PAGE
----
A founding director of the Office of Biotechnology at the U.S. Food and Drug Administration (FDA) says the global food crisis could be more readily averted — if only bureaucrats in the United Nations (UN) stopped tying farmers’ hands with red tape. Farmers, biotechnology expert Henry Miller says, need access to a tool that’s proven itself safe and effective time and again. He’s talking about genetically modified food crops.

Miller wrote in London’s Sunday Guardian that overregulation and painfully long approval periods are unnecessarily preventing the world’s poorest from being readily nourished by high-yielding biotech crops:

Genetic engineering offers plant breeders the tools to make crops do spectacular new things. In more than two dozen countries, farmers are using genetically engineered crop varieties to produce higher yields, with lower inputs and reduced impact on the environment.

But exploiting this advanced technology has been a tough row to hoe. Regulation commonly discriminates specifically against the use of the newest, most precise genetic engineering techniques, subjecting field trials to redundant case by case reviews and markedly inflating R&D costs. A veritable alphabet soup of United Nations' agencies and programmes are prime offenders, perpetuating a regulatory approach that is both unscientific and obstructionist. These public policy failures, in turn, inhibit the adoption and diffusion of new plants that boast a broad spectrum of new high value-added input and output traits.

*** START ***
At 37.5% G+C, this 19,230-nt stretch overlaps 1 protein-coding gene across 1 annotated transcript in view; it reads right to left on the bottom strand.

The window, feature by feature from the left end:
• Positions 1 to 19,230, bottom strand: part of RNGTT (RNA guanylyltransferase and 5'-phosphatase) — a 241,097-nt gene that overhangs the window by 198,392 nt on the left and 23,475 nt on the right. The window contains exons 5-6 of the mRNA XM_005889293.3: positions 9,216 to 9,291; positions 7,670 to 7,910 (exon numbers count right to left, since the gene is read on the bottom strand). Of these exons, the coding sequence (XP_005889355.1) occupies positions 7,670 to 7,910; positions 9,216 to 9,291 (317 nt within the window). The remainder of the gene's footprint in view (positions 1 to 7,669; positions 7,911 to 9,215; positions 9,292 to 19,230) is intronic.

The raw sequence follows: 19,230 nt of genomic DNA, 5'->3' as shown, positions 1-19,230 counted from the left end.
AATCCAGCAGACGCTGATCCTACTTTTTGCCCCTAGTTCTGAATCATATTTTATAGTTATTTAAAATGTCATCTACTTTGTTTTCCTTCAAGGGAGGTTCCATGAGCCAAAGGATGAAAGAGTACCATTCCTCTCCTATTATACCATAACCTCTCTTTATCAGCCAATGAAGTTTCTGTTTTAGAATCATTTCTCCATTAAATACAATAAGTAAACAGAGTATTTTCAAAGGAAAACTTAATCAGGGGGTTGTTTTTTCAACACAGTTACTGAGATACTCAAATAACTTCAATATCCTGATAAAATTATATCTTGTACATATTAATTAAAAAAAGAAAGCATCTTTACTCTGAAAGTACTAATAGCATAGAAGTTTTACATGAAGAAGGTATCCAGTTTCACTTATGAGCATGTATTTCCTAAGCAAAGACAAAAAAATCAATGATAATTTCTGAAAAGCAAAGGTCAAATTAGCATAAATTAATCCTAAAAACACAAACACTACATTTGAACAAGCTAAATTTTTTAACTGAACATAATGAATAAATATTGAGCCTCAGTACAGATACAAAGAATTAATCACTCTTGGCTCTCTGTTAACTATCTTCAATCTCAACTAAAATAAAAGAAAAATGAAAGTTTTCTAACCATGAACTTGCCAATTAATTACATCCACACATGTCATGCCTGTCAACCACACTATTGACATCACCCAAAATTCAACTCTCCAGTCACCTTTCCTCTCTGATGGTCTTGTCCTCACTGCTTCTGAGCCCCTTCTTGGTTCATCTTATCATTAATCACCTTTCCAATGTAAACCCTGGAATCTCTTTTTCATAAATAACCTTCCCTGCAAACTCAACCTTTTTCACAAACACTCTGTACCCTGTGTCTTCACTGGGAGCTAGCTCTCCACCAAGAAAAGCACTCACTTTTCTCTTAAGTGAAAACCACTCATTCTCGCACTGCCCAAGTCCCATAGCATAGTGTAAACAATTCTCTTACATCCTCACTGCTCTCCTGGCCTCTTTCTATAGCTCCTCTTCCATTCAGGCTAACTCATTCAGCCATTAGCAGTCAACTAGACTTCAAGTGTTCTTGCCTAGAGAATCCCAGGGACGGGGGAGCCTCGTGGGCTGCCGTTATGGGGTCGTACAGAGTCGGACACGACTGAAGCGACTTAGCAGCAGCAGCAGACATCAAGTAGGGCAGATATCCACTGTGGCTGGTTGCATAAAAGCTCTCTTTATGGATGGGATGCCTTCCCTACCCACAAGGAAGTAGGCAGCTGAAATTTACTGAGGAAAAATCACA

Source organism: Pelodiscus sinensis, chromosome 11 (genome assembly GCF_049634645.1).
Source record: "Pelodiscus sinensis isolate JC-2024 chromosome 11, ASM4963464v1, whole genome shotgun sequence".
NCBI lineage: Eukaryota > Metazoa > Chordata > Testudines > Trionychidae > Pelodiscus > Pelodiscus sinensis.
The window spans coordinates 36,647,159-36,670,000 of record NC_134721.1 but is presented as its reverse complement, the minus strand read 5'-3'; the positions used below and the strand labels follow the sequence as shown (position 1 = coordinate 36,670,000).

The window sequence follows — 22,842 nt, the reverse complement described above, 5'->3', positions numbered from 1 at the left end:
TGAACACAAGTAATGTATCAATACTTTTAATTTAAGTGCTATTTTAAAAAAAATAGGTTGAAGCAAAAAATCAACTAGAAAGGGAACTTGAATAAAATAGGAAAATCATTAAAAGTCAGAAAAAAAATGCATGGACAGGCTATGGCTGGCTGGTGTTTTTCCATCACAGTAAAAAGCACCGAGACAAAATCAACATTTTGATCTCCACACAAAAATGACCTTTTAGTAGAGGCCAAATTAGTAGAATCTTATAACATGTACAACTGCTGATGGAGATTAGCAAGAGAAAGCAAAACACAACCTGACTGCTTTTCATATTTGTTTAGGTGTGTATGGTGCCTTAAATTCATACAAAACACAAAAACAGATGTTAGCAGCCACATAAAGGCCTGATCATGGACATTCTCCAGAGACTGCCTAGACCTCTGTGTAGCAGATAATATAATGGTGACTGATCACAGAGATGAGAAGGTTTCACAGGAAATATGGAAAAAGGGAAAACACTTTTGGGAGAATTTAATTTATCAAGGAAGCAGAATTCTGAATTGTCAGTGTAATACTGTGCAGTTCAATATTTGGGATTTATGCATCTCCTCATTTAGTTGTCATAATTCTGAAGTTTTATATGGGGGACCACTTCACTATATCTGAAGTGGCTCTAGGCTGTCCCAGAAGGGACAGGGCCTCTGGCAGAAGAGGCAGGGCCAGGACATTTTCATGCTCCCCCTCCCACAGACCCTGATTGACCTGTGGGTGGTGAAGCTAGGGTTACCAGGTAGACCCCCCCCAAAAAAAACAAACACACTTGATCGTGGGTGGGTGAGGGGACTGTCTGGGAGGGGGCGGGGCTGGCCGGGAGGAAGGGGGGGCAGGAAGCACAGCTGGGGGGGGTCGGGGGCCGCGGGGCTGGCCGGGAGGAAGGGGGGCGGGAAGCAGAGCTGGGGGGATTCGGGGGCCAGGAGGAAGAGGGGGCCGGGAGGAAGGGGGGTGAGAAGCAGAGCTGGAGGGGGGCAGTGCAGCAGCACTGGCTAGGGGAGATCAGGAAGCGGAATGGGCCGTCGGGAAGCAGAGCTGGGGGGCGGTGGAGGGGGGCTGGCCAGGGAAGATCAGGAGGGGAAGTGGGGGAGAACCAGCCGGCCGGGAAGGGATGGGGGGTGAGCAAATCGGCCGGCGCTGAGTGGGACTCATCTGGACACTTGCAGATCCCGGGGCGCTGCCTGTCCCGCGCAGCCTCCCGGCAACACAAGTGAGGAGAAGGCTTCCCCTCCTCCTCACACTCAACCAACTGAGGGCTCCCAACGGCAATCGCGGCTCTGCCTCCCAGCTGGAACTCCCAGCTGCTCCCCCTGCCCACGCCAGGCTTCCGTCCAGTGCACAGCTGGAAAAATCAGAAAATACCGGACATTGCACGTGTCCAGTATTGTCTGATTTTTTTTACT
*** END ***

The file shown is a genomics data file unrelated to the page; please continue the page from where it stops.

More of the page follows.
The bureaucratic red tape doesn’t stop there, Miller warns. Further complicating farmers’ ability to alleviate hunger in the most vulnerable parts of the world is a UN-brokered international agreement on “Liability and Redress” that could discourage investors from pumping money into science-assisted farming.

Miller notes that the legal agreement holds would-be biotech farmers (and their investors) responsible for damages, “real or imaginary,” that their crops might cause to non-biotech plants. It doesn’t take a legal eagle to understand that when “imaginary” damage is presented in a courtroom, it could still generate enough real legal liability to put a typical modern farmer in the poorhouse.

As it stands, UN bureaucrats and anti-biotech scaremongers are actively working to discourage research, development, and introduction of biotech crops in the global fight to end hunger. Miller implores world leaders to express a “willingness to correct past mistakes,”because in “more than two dozen countries,” biotech crops are doing exactly what they’re supposed to do: increase per-acre crop yields, decrease resource inputs, and help feed billions of people.